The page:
• The tallest point on the structure is 74’-0” above the ground, or about the height of 3 Tyrannosaurus Rexes standing on top of one another.
  • There are 230,000 Square Feet total (or enough room for a football field on every floor) in the new building.
  • 128,000 Total Man Hours Worked to date (equal to about 15 years).
  • Main Exhibit Floor Volume is about 1,000,000 CF or 37,000 Cubic Yards, which would hold about 5 Goodyear Blimps.
Topping Out! [March 25, 2011]
It’s a long way to the top!

See all the photos from the Expansion on Flickr | View all news on the HMNS construction to date!

The museum would like to thank Linbeck and Gensler and all firms and individuals involved in accomplishing the exciting work in place to date. Visit the HMNS web site to learn more about the exciting exhibitions coming soon to HMNS!

Kid’s Reading List! Texas Tales

To complement our new Texas! exhibition, we have created a book list for you and your kids to read. In today’s blog we talk about two books by Tomie dePaola.

Few American artists are more beloved than Tomie dePaola.   Tomie and his work have been recognized with the Caldecott Honor Award (awarded annually to the most outstanding picture book for children), the Newbery Honor Award (awarded annually to the most distinguished contribution to American literature for children) and the New Hampshire Governor’s Arts Award of Living Treasure.  And few elementary school picture books have been read by more students than dePaola’s Legend of the Bluebonnet and Legend of the Indian Paintbrush.  dePaola’s simple drawings and the unique messages his books convey make them popular with teachers and parents, too.

De Paola wrote the Legend of the Bluebonnet twenty-eight years ago, but the story is as special now as when it was written.  She-Who-Is-Alone is a Comanche Indian living in Texas many years ago.  She is called She-Who-Is-Alone because everyone else in her family had died because of the drought.

In hope of breaking the drought, the tribe’s leaders said that the Great Spirit wanted tribe members to sacrifice their most prized possession.  She-Who-Is-Alone only had one possession, a doll her grandmother had made from buffalo skin.  The face was decorated with the juice of berries, and beautiful blue flowers were on her head.  The doll was all she has left of her family.

Creative Commons License photo credit: ruthieonart

In the night She-Who-Is-Alone slowly crept to the fire and threw her most prized possession into the flames.  When the ashes grew cold She-Who-Is-Alone threw them into the wind.  In the morning she could not believe what she was seeing. The hills were covered with beautiful blue flowers—the same color blue as the doll’s feathers.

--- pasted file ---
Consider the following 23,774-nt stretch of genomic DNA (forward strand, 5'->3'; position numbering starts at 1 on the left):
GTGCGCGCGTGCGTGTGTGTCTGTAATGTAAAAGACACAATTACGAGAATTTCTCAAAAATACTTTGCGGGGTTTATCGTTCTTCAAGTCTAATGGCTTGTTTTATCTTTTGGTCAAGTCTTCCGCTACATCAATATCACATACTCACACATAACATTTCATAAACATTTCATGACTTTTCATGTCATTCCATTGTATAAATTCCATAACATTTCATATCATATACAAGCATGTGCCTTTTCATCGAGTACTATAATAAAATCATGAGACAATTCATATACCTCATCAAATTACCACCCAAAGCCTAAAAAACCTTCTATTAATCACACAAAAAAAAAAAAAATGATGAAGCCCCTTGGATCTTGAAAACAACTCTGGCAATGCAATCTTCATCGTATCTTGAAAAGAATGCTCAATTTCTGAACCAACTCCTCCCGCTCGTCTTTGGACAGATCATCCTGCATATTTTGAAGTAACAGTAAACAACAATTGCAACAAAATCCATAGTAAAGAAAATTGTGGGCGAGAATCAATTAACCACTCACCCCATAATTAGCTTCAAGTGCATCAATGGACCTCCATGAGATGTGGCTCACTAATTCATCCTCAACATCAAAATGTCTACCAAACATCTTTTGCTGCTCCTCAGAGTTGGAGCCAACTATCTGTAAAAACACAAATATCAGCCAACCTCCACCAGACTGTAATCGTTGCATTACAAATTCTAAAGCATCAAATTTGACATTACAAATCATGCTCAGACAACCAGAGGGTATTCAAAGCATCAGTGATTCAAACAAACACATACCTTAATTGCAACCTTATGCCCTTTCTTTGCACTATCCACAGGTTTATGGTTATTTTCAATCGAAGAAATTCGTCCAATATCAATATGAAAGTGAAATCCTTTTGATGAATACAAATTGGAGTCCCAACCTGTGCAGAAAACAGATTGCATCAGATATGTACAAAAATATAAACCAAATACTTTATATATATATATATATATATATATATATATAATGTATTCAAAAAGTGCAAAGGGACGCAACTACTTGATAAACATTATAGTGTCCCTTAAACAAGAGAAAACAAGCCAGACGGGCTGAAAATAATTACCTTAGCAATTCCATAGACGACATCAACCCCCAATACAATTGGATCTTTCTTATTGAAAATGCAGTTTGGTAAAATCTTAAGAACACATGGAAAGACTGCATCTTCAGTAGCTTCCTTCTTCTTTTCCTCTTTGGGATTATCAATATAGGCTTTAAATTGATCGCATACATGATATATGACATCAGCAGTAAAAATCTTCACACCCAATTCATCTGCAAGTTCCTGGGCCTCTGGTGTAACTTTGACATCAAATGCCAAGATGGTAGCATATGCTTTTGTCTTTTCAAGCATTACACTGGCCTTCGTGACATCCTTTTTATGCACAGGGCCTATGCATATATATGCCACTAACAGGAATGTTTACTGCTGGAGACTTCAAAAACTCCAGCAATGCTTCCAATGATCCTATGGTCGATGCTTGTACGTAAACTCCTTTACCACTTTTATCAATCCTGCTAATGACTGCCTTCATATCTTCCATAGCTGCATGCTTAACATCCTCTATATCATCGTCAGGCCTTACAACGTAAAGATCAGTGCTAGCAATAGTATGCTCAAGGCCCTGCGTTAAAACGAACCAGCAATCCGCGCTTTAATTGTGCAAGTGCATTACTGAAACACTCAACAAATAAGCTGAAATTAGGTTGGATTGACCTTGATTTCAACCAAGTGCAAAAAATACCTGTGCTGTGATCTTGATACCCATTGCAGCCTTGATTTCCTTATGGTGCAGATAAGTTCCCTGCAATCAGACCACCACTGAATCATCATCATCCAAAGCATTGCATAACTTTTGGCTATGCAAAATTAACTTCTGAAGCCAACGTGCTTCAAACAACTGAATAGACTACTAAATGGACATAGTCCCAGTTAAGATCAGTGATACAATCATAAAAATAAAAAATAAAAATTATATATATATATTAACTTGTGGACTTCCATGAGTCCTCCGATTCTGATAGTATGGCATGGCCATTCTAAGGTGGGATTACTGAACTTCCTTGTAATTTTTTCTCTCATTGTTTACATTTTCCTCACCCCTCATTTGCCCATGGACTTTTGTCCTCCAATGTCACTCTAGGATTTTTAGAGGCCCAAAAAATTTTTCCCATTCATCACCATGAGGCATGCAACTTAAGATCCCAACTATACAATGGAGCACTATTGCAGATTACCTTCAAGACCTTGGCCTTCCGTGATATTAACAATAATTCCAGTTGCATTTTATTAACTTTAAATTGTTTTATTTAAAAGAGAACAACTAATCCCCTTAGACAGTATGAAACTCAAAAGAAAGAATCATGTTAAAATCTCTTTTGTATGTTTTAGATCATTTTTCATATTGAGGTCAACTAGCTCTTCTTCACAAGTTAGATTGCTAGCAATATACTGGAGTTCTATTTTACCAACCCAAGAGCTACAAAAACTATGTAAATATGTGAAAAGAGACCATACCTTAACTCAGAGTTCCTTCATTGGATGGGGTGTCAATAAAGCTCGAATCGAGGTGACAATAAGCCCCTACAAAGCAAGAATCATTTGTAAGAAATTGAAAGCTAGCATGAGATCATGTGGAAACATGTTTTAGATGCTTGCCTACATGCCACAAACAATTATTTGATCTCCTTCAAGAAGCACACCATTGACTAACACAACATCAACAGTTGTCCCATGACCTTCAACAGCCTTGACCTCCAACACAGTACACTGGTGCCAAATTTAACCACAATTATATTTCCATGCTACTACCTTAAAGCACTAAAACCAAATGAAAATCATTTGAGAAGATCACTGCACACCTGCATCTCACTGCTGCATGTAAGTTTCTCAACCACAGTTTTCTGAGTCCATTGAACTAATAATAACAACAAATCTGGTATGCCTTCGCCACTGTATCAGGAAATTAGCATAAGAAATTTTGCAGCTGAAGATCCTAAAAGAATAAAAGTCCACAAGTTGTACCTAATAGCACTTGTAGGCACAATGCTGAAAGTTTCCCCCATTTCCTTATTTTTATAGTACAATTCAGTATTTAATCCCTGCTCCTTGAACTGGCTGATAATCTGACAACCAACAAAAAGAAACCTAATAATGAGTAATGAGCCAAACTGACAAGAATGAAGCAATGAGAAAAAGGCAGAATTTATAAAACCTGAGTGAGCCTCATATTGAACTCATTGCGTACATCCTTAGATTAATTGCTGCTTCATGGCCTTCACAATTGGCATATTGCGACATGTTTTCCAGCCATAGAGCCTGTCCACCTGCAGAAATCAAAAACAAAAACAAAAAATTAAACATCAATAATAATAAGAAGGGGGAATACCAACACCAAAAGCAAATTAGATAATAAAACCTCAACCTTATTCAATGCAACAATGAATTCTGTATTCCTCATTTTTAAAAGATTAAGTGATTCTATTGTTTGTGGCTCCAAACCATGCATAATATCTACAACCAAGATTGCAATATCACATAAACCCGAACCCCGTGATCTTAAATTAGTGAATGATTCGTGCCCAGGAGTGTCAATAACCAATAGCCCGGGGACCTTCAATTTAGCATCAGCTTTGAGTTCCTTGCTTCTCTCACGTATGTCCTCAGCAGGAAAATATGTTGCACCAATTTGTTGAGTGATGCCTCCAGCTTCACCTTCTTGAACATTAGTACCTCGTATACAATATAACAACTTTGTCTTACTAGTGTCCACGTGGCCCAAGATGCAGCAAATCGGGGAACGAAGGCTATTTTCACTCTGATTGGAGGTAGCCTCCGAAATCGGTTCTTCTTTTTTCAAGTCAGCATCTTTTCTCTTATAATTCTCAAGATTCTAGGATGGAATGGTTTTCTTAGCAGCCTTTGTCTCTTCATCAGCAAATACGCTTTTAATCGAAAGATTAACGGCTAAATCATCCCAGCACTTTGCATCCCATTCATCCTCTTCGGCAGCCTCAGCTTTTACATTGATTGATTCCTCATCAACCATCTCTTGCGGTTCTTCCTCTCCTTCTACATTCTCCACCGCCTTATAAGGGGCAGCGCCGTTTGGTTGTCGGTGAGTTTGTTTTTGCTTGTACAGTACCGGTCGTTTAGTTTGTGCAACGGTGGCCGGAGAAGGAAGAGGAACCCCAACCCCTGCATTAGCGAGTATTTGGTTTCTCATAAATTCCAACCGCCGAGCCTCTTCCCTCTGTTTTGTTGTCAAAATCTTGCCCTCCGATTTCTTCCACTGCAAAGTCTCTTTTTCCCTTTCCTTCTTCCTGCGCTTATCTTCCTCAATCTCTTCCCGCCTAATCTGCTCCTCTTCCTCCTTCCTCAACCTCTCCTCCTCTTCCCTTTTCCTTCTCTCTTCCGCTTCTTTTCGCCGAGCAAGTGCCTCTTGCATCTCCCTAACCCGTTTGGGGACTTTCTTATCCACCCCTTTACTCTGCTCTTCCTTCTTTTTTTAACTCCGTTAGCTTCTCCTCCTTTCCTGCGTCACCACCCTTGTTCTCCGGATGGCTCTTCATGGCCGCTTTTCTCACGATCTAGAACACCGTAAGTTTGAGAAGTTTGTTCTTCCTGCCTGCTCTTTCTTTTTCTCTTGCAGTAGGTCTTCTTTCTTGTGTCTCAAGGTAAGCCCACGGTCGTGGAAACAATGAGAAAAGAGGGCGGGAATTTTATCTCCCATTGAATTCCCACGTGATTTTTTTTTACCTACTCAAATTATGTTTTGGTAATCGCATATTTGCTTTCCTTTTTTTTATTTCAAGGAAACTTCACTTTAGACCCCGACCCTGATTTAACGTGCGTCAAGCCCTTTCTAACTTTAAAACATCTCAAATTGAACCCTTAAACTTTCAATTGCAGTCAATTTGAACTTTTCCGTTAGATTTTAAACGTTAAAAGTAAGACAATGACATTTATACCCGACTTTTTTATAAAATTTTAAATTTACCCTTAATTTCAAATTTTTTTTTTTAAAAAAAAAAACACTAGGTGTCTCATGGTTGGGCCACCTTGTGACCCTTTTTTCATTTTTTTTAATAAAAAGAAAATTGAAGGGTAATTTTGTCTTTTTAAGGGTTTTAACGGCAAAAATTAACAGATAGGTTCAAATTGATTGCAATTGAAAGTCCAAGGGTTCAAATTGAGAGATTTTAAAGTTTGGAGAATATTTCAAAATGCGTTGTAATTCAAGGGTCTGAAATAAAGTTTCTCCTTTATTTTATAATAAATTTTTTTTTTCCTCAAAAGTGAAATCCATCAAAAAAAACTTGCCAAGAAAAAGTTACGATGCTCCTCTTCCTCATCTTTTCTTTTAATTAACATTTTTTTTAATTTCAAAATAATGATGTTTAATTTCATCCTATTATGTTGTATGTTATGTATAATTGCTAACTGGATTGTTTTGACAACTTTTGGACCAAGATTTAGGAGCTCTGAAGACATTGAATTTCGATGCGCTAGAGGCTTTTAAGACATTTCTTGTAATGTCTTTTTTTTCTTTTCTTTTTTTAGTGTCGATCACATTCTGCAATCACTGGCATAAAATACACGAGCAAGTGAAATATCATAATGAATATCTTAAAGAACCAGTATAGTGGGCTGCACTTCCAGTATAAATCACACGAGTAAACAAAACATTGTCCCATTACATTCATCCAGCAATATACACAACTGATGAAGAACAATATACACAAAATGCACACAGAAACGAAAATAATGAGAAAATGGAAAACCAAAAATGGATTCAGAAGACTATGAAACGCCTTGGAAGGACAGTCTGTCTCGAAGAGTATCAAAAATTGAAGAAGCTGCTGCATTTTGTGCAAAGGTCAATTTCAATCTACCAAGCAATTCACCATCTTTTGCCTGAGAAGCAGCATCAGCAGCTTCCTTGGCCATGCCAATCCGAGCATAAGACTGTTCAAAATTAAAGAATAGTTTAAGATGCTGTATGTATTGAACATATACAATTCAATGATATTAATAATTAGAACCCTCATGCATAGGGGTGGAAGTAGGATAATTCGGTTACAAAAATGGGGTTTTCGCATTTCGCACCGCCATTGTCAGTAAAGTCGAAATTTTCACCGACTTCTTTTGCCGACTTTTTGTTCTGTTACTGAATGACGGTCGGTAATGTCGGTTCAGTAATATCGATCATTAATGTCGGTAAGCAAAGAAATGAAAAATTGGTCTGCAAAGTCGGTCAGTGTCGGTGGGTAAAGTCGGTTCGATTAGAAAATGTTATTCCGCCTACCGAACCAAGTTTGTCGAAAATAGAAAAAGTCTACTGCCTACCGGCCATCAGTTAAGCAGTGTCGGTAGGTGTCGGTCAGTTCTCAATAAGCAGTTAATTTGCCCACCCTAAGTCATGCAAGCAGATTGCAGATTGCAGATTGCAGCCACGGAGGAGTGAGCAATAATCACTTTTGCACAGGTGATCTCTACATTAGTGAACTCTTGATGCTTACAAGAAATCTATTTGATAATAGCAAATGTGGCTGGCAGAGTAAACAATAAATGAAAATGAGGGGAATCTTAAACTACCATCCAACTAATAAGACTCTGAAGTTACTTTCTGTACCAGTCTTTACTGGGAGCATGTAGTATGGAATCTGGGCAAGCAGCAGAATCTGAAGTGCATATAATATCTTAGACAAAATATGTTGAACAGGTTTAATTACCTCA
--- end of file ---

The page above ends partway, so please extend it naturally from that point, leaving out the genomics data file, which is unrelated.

Soon it started to rain and the drought was broken.  The tribe members changed She-Who-Is-Alone’s name to One-Who-Dearly-Loves-Her-People, and every spring the bluebonnets bloom to remind us of the sacrifice of one special young girl.

Little Gopher is the central character in the Legend of the Indian Paintbrush. Unlike the other boys, Little Gopher did not like to run, ride and play; his special talent was painting.  When he went to the hills to contemplate becoming a man, Little Gopher had a dream.  The vision told him to find a white buckskin and keep it.  One day he would paint a picture “that is as pure as the colors in the evening sky.”

Indian Paintbrush Washington Cascades
Creative Commons License photo credit: B Mully

Although he found the buckskin, Little Gopher could not find the right colors. However, one night a voice told him to go on top of a hill the next day at sunset. The voice said, “Because you have been faithful to the People and to your true gift, you shall find the colors you are seeking.” The next evening, Little Gopher found paintbrushes the colors of the sunset all over the hill, and he painted his masterpiece. When he returned to his tribe, Little Gopher left the paintbrushes behind.

The next morning the paintbrushes were all over the hills and had turned into beautiful flowers.  Little Gopher became known as “He-Who-Brought-the-Sunset-to-the-Earth.”  Being true to yourself and using the talents you have been given are wonderful messages for children.

Hopefully, all Texas children will become familiar with The Legend of the Bluebonnet and The Legend of the Indian Paintbrush and want to learn more about the stories unique to our state. With a state as big as Texas, there is so much to learn, and a great place to begin is at HMNS’ new exhibit, Texas! the exhibition, open now.